On a frigid January weekend, there’s nothing like a warmly comic opera to brighten the spirits.
On Friday night at Missouri Baptist University’s Pillsbury Chapel, Winter Opera St. Louis opened a midseason production of Gioachino Rossini’s tuneful, humorous “L’Italiana in Algeri (The Italian Girl in Algiers).”
Mustafà, the Bey of Algiers, is bored with his long-suffering wife, Elvira. He decides to marry her off to his Italian slave, Lindoro, and commands Haly, captain of the Algerian Corsairs, to find him a beautiful Italian woman to wed instead.
Haly comes up with the shipwrecked Isabella, traveling in search of none other than her lost lover, Lindoro, and accompanied by her elderly admirer, Taddeo. Isabella is smart, wily and resourceful, and manages to plot a hilarious conclusion that turns out happily for everyone involved except Mustafà.
The production started off slowly with some orchestral sloppiness during the overture. (In the first act, there was some choral sloppiness to go with it.) Although he has a fine voice, bass-baritone Alex Soare’s Mustafà was wooden to begin with, prone to semaphoring and not always entirely with conductor Darwin Aquino.
But Aquino pulled everyone together, and things perked up quickly, for a successful show.
The perking-up process began with the second scene, as a marionette ship came bouncing over dancing waves, to the joy of Mustafà’s pirates. Scenic director Scott Loebl’s practical sets and stage director Eric Gibson’s clever moves brightened the picture for the rest of the opera.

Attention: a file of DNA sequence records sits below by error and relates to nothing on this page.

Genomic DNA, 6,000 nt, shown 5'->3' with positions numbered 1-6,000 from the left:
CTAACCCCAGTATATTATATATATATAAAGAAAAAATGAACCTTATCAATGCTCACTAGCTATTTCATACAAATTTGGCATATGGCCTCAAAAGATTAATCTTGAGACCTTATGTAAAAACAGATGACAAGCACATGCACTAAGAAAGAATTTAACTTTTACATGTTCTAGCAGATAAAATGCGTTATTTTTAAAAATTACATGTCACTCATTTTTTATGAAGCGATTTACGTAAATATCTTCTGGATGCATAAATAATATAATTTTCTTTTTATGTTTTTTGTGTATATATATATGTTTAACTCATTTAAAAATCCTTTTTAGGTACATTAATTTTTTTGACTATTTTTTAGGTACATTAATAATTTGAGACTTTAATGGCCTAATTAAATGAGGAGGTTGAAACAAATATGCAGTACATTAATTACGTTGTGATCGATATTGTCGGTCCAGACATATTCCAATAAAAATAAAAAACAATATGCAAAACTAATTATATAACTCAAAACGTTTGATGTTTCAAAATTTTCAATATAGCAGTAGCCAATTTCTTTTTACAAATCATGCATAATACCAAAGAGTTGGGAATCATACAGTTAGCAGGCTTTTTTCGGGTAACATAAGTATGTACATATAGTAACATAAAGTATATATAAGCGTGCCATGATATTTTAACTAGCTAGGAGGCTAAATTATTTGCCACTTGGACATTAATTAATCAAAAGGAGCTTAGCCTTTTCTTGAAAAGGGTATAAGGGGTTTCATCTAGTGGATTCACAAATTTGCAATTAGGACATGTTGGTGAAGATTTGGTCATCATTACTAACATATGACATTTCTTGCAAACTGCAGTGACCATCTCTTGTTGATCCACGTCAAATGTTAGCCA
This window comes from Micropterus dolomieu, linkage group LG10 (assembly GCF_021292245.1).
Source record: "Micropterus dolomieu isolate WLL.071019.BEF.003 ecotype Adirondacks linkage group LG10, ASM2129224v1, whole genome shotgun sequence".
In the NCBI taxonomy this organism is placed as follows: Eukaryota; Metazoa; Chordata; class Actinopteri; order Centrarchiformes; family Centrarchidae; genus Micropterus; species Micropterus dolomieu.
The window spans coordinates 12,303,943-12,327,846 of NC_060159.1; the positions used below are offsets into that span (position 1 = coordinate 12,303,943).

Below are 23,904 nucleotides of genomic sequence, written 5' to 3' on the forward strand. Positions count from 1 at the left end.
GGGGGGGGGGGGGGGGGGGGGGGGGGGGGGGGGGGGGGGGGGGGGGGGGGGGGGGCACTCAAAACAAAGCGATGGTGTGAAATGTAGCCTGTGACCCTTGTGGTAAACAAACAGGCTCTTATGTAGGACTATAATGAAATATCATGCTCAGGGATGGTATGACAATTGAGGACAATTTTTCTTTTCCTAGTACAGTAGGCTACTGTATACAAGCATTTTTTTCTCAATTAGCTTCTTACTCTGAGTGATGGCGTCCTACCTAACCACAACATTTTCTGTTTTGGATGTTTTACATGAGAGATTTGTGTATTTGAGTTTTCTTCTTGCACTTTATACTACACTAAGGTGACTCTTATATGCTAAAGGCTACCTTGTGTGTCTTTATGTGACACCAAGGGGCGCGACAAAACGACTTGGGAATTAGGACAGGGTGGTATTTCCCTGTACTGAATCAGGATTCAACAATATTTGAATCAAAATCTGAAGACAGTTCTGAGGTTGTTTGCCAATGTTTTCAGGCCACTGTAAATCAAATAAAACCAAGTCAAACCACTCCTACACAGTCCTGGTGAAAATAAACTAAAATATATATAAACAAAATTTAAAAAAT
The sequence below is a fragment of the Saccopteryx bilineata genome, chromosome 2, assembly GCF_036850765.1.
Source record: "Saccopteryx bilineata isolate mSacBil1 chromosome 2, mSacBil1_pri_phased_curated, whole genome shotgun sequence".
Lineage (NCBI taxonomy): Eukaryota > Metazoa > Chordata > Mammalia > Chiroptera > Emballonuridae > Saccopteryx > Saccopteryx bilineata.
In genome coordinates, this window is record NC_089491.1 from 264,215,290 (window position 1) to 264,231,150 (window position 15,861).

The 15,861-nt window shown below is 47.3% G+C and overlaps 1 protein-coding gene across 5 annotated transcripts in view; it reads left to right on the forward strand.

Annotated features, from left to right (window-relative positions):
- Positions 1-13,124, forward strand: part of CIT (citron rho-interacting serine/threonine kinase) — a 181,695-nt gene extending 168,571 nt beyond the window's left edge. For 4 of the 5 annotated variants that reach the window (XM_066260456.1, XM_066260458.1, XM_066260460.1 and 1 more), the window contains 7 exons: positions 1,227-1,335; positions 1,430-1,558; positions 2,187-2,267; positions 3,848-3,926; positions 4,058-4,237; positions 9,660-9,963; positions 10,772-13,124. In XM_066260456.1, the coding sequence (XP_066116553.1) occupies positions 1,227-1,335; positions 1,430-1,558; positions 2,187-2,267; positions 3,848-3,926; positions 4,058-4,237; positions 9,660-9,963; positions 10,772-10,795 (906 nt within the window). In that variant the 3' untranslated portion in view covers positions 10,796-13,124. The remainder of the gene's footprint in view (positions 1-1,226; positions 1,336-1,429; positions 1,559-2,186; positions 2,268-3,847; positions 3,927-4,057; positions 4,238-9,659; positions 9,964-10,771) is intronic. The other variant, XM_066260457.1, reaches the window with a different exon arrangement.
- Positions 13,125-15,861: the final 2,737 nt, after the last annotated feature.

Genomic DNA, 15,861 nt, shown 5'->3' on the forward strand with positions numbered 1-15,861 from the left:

Some of it, like the Act I finale (in which the characters express their bewilderment at Isabella’s takeover by imitating the sounds of crows, bells and drums, among other onomatopoeic offerings) was made easy by Rossini and his librettist, Angelo Anelli. Other sight gags were originals.
Mezzo-soprano Kate Tombaugh, as Isabella, doesn’t have a large voice, but it’s attractive and well-produced. Her coloratura was particularly impressive. Her personality was the engine the story needed to gain traction, and her interactions with Soare were amusing.
Tenor Gregory Schmidt was fluid-voiced and amiable as Lindoro, a stalwart assistant to his Isabella. Nicholas Ward displayed a fine baritone and good comic timing as Tadde, while Jason Mallory’s Haly sang well and was filled with suitably comic menace.
Soprano Holly Flack was a sympathetic Elvira, although a little shrill in some of her high notes. Zulma, Elvira’s sidekick, is a small role, but mezzo-soprano Felicia Gavilanes made the most of it.
Costume designer JC Krajicek came up with some clever duds, particularly for the quartet of harem lovelies. Natali Arco’s lighting was well-done and evocative.
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